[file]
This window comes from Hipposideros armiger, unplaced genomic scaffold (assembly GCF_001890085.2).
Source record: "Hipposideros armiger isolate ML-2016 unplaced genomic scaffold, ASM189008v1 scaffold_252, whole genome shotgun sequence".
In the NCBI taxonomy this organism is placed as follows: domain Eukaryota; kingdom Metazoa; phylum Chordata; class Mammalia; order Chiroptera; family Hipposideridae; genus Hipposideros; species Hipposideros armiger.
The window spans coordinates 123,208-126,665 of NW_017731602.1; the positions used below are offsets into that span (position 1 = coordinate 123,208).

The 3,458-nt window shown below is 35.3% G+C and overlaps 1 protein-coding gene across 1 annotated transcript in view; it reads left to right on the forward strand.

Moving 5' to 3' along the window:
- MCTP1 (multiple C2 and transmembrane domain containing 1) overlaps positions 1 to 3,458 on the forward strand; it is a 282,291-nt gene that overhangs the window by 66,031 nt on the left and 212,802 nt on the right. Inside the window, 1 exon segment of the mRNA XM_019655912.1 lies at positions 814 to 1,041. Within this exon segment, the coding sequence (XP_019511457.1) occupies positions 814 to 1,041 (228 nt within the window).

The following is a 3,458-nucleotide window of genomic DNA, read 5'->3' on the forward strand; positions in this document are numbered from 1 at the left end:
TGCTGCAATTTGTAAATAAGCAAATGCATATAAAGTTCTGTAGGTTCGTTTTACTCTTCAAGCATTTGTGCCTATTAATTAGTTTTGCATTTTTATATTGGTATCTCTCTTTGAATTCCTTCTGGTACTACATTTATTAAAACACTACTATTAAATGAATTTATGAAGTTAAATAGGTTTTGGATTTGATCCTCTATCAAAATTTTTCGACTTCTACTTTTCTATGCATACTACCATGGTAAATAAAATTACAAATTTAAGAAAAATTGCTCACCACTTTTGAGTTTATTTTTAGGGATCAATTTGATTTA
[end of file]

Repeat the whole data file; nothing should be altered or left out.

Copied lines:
This window comes from Hipposideros armiger, unplaced genomic scaffold (assembly GCF_001890085.2).
Source record: "Hipposideros armiger isolate ML-2016 unplaced genomic scaffold, ASM189008v1 scaffold_252, whole genome shotgun sequence".
In the NCBI taxonomy this organism is placed as follows: domain Eukaryota; kingdom Metazoa; phylum Chordata; class Mammalia; order Chiroptera; family Hipposideridae; genus Hipposideros; species Hipposideros armiger.
The window spans coordinates 123,208-126,665 of NW_017731602.1; the positions used below are offsets into that span (position 1 = coordinate 123,208).

The 3,458-nt window shown below is 35.3% G+C and overlaps 1 protein-coding gene across 1 annotated transcript in view; it reads left to right on the forward strand.

Moving 5' to 3' along the window:
- MCTP1 (multiple C2 and transmembrane domain containing 1) overlaps positions 1 to 3,458 on the forward strand; it is a 282,291-nt gene that overhangs the window by 66,031 nt on the left and 212,802 nt on the right. Inside the window, 1 exon segment of the mRNA XM_019655912.1 lies at positions 814 to 1,041. Within this exon segment, the coding sequence (XP_019511457.1) occupies positions 814 to 1,041 (228 nt within the window).

The following is a 3,458-nucleotide window of genomic DNA, read 5'->3' on the forward strand; positions in this document are numbered from 1 at the left end:
TGCTGCAATTTGTAAATAAGCAAATGCATATAAAGTTCTGTAGGTTCGTTTTACTCTTCAAGCATTTGTGCCTATTAATTAGTTTTGCATTTTTATATTGGTATCTCTCTTTGAATTCCTTCTGGTACTACATTTATTAAAACACTACTATTAAATGAATTTATGAAGTTAAATAGGTTTTGGATTTGATCCTCTATCAAAATTTTTCGACTTCTACTTTTCTATGCATACTACCATGGTAAATAAAATTACAAATTTAAGAAAAATTGCTCACCACTTTTGAGTTTATTTTTAGGGATCAATTTGATTTA